Domain names today

There was a day when a domain name was a simple exercise of national identity, if you were a commercial enterprise you chose .com, otherwise you could be .net for networks, .edu for educational institutions and .org for non-profits, organizations, trade institutions and such.

Then, you could have been a Jordanian business and opted for an account such as Royal Jordanian's rja.com.jo, or you could have been an institution like Cambridge University and opted for cam.ac.uk, where .ac stands for academic. Those were the days, now its not so simple.

Today, rarely anybody types in URLs directly, but the URL still matters apparently. Comedy Central uses the .cc domain in some of its ads in Europe, while a software called ClipConverter uses .cc as well. .cc is neither this nor that, it is Cocos Island's domain! Italy and Libya are other countries with similar uses of their domains.

bit.ly, visual.ly and others are actually using the Libyan Top Level Domain, while all major television networks use the Tuvaluan .tv domain and many IT companies are clamoring to use the Italian .it domain.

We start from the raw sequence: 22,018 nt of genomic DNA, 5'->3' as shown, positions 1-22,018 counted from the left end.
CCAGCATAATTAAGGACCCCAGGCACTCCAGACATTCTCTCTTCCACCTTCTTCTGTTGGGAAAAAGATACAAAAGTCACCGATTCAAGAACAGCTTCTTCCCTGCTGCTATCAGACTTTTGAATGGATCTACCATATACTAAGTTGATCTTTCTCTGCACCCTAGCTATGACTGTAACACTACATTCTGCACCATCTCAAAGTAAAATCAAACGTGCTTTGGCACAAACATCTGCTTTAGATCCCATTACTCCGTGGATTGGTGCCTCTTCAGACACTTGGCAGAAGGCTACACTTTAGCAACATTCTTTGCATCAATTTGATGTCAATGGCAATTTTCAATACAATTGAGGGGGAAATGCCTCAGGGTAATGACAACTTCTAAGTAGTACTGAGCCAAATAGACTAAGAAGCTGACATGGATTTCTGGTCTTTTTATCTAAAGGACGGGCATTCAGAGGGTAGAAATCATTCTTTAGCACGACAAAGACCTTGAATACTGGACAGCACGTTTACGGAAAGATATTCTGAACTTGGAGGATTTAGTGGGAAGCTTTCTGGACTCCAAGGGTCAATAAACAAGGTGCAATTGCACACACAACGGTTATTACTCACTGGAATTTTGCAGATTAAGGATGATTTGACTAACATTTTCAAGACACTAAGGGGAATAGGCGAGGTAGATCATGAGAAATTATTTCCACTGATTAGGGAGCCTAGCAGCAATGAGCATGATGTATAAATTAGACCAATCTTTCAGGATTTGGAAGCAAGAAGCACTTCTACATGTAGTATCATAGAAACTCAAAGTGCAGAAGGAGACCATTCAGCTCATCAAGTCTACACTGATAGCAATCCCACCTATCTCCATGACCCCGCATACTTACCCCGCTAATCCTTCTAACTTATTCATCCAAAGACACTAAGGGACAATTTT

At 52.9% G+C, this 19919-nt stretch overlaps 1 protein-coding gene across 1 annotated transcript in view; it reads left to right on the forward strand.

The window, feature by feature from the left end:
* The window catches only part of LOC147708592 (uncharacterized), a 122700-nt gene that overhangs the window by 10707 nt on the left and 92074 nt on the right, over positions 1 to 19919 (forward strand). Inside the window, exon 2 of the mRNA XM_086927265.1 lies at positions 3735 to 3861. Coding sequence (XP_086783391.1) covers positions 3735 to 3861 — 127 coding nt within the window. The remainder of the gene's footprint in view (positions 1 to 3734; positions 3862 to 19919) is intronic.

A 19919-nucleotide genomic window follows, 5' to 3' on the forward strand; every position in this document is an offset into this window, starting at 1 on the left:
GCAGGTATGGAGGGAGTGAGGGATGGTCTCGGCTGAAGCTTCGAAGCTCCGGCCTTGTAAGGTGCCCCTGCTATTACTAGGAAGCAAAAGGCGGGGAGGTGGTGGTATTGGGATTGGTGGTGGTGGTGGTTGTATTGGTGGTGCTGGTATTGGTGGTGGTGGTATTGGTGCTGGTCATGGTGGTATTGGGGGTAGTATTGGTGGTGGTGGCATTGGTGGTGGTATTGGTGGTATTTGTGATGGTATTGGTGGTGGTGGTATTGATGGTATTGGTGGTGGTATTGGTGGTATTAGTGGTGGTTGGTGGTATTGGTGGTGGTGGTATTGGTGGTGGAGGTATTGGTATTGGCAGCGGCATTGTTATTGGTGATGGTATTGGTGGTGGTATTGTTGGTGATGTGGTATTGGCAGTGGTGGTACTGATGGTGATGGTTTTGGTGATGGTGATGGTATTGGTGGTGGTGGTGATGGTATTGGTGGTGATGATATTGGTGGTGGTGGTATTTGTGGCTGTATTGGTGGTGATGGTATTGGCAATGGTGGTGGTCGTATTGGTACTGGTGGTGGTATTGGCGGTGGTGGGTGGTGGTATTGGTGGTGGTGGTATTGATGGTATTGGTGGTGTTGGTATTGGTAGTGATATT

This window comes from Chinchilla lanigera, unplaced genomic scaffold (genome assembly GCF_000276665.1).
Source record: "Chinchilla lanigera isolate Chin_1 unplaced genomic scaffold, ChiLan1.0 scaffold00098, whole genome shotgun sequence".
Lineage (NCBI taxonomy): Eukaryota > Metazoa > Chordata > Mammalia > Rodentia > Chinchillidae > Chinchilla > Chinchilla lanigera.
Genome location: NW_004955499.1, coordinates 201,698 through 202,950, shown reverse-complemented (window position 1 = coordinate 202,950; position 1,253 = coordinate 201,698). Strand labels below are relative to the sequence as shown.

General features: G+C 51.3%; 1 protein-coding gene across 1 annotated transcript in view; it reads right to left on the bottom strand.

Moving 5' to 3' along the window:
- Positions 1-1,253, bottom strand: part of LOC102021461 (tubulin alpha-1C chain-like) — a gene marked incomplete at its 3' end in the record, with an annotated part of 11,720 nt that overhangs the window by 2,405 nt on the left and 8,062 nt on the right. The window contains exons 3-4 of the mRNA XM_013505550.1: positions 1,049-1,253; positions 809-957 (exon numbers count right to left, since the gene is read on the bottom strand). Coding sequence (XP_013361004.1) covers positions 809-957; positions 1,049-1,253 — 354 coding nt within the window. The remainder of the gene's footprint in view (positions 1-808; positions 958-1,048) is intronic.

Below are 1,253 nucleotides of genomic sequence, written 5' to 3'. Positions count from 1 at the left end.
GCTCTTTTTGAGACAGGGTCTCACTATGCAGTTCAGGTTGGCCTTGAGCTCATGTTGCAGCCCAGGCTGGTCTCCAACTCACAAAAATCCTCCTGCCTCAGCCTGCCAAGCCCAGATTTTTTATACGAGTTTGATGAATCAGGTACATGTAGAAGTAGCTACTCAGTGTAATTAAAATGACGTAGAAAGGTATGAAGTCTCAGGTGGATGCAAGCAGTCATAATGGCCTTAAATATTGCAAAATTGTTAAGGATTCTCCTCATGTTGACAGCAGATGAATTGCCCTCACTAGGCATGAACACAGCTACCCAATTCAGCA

It would be nice if my website became www.ra.di, or something similar but what would be funny is if the Soviet Union country code came back, and lawyers started owning something like johnson.su or Ammanlaw.su.

Get it? Oh, it was worth a shot.  

But the new change is that domain names now are a huge variety from .email, .boutique,.cheap, .rich and go all the way to .international, .guitars, .management and .sexy. The worst one? companies in Cock Islands might use .co.ck

How much would a site like rr.com cost me? Well, I don't know but rr00.com is on sale for $3,000 and rr.com is being used by TWC a company belonging to the Time Warner Conglomerate and for all I know is has nothing to do with me, and therefore maybe I should contact AmmanLaw.su and sue them for using my Initials?

Peace, Out 

No comments: